Although not present at birth, cephalohematomas appear within the first 24 hours and are due to subperiosteal hemorrhage involving the outer table of one of the cranial bones. The swelling, as above, does not extend across a suture, though it is occasionally bilateral following a difficult delivery. The swelling is initially soft, then develops a raised bony margin within a few days due to calcium deposits at the edge of the periosteum, and tends to resolve within several weeks.
In hydrocephaly, the anterior fontanelle is bulging and the eyes may be deviated downward, revealing the upper scleras and creating the "settingsun" sign, as shown in the figure above. The setting sun sign is also seen briefly in some normal newborns. (From Zitelli, BJ & Davis, HW. , Atlas of Pediatric Physical Diagnosis, 3rd ed., St. Louis: Mosby-Year Book. Courtesy of Dr. Albert Briglan, Children's Hospital of Pittsburgh.)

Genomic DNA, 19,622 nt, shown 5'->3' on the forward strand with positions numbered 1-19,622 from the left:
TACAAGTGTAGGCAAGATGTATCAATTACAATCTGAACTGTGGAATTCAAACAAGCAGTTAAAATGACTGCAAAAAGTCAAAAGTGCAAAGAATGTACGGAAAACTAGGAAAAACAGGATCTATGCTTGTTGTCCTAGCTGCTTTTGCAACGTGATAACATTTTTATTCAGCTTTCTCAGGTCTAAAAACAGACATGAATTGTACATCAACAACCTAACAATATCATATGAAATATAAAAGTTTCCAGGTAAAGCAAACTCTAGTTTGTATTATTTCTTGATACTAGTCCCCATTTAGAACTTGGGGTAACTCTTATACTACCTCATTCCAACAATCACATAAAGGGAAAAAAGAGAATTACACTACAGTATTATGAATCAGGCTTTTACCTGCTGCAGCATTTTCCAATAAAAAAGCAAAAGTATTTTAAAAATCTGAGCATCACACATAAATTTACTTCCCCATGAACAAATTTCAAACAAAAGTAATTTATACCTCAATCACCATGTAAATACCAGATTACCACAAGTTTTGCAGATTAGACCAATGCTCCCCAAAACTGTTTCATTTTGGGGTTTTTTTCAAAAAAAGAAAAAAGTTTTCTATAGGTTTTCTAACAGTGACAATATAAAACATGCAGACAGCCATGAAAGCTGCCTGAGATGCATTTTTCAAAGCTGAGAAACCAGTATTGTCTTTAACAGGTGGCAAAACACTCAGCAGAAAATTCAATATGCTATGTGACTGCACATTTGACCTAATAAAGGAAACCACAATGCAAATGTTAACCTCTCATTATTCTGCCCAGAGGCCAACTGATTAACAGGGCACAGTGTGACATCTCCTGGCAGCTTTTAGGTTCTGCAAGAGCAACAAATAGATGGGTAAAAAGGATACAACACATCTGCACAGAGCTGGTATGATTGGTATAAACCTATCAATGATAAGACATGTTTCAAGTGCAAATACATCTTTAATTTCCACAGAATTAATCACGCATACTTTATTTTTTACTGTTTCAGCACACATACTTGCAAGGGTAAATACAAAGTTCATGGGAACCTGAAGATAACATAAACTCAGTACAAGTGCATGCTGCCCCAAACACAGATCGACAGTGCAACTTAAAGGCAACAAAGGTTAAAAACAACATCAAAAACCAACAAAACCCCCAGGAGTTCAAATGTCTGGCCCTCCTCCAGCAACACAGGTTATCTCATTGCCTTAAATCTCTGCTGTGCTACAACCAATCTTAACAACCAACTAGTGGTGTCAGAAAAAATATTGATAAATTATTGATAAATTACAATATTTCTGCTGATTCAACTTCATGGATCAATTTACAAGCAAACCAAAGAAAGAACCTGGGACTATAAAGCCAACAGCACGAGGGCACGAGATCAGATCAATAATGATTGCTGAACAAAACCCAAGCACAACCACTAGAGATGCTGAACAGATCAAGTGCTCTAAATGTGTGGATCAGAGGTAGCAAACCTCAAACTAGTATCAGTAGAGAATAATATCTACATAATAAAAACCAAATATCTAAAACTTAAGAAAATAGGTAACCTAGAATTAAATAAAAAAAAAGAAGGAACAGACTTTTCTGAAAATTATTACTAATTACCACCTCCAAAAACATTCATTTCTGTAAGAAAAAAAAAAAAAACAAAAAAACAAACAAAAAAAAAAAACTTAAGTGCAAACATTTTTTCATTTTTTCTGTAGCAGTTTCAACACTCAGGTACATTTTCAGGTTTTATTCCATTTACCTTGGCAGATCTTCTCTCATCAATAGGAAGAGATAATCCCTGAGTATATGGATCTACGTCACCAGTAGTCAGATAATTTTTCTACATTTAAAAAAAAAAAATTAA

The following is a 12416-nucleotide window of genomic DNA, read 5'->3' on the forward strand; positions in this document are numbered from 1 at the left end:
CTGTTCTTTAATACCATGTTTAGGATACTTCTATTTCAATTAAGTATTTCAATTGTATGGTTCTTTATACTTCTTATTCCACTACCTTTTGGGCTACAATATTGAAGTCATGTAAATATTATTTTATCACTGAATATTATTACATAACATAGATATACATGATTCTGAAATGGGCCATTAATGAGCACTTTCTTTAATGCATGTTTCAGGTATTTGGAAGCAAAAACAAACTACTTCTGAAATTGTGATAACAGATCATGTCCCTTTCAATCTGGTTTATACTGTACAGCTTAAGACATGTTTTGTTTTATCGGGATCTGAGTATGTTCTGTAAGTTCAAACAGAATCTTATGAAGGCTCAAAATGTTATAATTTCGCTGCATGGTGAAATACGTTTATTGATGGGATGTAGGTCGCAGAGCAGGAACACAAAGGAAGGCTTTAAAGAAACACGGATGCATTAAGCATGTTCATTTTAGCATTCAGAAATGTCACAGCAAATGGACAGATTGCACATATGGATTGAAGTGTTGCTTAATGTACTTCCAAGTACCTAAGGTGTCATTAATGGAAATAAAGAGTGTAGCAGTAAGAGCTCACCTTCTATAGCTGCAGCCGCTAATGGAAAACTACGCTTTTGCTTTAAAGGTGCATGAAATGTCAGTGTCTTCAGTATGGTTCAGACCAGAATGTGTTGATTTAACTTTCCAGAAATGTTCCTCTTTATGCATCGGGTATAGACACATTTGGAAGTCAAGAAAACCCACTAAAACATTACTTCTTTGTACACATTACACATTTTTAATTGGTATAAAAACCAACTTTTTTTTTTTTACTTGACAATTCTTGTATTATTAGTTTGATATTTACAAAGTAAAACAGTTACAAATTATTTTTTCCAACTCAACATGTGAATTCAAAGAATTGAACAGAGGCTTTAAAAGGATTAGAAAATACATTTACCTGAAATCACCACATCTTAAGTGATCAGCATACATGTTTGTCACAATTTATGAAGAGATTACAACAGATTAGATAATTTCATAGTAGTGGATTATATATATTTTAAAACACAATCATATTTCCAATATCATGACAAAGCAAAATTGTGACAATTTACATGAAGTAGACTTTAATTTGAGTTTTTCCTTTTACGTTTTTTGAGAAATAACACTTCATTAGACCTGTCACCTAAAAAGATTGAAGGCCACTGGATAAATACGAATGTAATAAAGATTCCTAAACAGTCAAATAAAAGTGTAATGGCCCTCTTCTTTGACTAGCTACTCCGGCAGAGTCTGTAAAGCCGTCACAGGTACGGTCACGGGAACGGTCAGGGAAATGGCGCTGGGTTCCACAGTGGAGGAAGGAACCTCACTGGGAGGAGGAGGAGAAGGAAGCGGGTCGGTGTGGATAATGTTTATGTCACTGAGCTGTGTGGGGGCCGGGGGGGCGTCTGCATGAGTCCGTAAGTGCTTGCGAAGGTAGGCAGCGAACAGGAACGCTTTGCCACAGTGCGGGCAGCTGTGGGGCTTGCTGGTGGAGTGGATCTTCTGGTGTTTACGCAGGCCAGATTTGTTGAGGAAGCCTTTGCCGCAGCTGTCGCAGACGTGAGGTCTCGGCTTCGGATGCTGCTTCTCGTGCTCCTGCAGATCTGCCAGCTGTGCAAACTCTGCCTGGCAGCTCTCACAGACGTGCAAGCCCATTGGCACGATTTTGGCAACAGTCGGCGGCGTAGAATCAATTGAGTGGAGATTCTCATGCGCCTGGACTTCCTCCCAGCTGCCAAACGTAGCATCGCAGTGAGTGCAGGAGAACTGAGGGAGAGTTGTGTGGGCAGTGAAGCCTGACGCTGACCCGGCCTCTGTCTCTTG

Scaphocephaly Frontal plagiocephaly
(sagittal) (unilateral coronal)
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